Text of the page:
I wore the Rocket as I stood with residents in Taman Sentosa, Taman Bukit Ria, and Taman Bukit Indah as they protested a high-rise condominium in their already congested neighbourhood. We managed to thwart the project.
I wore the Rocket as I joined hands with parents and teachers of SRJK Permatang Tinggi to demand the federal government for a new school building to replace the termite-infested existing ones. After more than a decade, the federal government finally announced a RM20 million allocation for a new building.
I wore the Rocket as I went in and out of court with villagers of Kampung Tok Subuh to face the huge money machine of a private developer evicting the villagers from their homes. Today, they have all received satisfactory compensations and will soon be proud owners of new houses to be built no other than in Kampung Tok Subuh itself.
I wore the Rocket as I stood in between a group of protesting students and the police trying to calm the situation and to prevent the students from being harmed. I was hit by a police baton, sustaining injury and a damaged handphone.
I wore the Rocket as I debated in Parliament, once even at 3am to ensure that at least we put up a fight against unjust legislations which profit only the powerful. I wore the Rocket as I took the Prime Minister to task for misleading the people in his budget speech, and was eventually chased out of the Dewan Rakyat.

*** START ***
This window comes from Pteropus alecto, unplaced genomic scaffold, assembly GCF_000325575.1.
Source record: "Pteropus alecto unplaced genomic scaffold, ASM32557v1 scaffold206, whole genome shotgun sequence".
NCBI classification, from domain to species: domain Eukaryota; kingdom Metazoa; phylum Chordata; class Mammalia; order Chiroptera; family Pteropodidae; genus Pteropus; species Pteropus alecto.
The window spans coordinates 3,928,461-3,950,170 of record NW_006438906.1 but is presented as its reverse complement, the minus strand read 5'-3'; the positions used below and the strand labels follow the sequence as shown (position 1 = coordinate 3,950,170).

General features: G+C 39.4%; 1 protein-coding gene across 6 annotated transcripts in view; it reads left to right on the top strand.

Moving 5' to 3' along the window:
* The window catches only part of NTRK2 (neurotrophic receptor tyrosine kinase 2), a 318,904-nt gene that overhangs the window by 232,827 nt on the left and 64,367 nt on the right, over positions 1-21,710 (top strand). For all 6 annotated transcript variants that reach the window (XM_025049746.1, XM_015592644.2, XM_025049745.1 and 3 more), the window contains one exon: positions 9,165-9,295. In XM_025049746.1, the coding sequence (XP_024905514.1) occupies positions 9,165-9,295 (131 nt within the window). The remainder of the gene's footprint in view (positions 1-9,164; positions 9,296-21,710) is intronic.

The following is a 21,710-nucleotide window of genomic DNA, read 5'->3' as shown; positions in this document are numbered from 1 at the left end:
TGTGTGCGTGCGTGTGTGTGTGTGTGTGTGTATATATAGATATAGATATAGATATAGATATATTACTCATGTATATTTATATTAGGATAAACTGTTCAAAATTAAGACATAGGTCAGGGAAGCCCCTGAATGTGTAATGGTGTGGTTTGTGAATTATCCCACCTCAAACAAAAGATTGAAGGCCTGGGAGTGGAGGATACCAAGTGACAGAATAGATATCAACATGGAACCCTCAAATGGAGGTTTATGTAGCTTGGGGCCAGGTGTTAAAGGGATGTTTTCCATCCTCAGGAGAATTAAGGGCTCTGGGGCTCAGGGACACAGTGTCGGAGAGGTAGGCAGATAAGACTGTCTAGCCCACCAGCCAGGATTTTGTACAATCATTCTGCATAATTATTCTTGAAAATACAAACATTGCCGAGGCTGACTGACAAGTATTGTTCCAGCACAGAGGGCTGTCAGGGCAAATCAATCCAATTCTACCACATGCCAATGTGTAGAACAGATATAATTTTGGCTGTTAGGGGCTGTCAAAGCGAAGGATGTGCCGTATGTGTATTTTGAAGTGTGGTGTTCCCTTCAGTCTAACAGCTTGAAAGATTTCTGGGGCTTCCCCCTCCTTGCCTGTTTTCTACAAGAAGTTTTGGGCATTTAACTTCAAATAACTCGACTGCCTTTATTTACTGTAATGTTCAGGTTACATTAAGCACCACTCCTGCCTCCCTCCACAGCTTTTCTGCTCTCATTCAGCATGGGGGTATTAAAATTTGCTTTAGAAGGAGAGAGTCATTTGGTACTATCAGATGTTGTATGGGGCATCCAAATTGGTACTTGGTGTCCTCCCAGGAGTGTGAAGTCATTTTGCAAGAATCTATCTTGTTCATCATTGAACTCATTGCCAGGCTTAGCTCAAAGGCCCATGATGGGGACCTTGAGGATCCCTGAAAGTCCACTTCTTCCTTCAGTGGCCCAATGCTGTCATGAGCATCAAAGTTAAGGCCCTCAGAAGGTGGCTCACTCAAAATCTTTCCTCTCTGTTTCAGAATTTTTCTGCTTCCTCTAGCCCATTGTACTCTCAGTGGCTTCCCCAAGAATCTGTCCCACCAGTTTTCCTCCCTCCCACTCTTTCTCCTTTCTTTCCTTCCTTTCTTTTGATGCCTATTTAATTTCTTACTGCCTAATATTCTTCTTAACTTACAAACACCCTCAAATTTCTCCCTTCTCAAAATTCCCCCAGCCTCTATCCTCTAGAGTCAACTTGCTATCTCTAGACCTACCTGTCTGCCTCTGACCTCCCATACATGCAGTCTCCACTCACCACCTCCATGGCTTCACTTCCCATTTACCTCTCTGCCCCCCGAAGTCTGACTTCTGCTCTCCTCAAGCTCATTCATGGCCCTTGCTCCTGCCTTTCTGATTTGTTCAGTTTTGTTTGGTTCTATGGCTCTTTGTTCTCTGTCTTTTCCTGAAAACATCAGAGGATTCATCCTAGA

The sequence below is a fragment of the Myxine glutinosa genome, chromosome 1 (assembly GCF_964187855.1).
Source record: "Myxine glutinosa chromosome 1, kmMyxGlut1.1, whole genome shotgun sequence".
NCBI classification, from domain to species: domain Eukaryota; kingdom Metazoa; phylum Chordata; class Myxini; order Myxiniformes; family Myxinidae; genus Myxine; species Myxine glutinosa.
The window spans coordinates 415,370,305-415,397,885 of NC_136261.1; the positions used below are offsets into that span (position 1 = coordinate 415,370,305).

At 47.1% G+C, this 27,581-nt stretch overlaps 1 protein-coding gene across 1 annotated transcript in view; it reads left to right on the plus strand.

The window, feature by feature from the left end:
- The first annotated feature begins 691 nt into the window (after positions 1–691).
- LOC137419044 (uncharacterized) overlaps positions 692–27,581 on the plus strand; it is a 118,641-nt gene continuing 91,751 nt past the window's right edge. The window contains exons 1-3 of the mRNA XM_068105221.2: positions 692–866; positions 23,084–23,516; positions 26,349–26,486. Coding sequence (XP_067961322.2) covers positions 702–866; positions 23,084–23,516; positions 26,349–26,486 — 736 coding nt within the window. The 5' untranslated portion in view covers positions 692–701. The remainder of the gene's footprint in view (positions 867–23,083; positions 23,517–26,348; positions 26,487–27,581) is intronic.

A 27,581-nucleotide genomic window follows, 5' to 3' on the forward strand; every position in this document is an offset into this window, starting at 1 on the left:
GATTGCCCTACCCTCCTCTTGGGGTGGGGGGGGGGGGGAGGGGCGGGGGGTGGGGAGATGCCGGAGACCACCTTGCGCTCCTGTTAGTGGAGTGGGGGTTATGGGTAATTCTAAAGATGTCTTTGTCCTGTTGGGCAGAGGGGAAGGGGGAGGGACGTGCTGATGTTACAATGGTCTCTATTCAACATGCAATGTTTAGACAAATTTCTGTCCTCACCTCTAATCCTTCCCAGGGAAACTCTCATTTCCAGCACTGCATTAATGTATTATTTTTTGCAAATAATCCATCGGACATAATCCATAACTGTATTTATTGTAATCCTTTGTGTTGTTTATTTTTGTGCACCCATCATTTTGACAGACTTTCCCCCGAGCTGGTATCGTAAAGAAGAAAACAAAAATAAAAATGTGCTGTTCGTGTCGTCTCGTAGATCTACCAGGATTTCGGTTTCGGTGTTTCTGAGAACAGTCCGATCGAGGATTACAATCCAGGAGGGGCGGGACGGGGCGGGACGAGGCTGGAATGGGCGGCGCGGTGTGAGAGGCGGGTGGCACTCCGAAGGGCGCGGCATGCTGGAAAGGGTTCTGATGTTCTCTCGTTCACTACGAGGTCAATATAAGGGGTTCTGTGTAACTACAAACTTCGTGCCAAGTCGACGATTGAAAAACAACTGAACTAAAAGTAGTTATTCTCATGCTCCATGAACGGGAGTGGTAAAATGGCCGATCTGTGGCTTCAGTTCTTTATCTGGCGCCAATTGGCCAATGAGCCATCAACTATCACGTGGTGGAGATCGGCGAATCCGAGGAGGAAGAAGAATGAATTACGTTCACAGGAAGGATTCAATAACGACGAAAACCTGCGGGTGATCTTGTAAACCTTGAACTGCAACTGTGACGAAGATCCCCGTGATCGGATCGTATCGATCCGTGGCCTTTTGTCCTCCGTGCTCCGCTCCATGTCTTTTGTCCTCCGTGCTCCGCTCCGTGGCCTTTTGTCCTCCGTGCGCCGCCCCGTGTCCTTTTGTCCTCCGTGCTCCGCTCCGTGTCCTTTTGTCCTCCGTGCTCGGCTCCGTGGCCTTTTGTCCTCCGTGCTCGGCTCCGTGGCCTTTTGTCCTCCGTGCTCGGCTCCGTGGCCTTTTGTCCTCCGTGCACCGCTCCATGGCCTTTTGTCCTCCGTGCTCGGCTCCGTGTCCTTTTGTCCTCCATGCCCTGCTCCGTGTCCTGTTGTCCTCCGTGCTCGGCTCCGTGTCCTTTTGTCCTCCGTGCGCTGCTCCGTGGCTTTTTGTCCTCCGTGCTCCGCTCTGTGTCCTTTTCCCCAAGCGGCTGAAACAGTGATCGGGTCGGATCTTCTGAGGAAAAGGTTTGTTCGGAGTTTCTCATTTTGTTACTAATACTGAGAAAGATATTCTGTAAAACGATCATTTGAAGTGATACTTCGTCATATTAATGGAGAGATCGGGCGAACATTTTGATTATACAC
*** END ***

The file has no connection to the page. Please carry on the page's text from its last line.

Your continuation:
When the decision was made to not use the Rocket in the 14th General Election, the whole DAP family was filled with solemn anguish.
When my colleague asked me if we should changed the logo on our election campaign materials, I find myself overwhelmed with emotion: “we must, we have no choice”, was my short answer.
We have no choice because UMNO-Barisan Nasional denied us our right to use a common Harapan logo.
We have no choice because we must present the coalition as a united front to face this Mother of all Elections.
We have no choice because we must defeat the kleptocrat in power and save Malaysia.
Then, I saw Barisan Nasional especially MCA cybertroopers sharing messages on social media saying “DAP dropped the Rocket logo because DAP is afraid of the Malays.”
Alas, the same old racist politics! After ten years of being rejected by the people, BN still cannot change.
UMNO used to say DAP is anti-Malay. No, DAP is not anti-Malay, we are anti-corruption!
Now MCA said DAP is afraid of the Malays.
Yes, let me tell you: DAP is indeed afraid! But not only the Malays. We are afraid to disappoint every Malaysians who put their hopes in Pakatan Harapan to defeat the kleptocrat and save our country.
This is not an election for personal ambition nor any single party’s ambition. No, this is an election to restore Hope, to rebuild Malaysia into the country we can be proud of, not just because of our sports or our rendangs, but because it is a country which stands for what is right not what is wrong.
Eleven years on, I am now going into the 14th General Election with the Rocket in my heart and Justice as my badge.
Steven Sim is the Political Education Director of DAP Penang.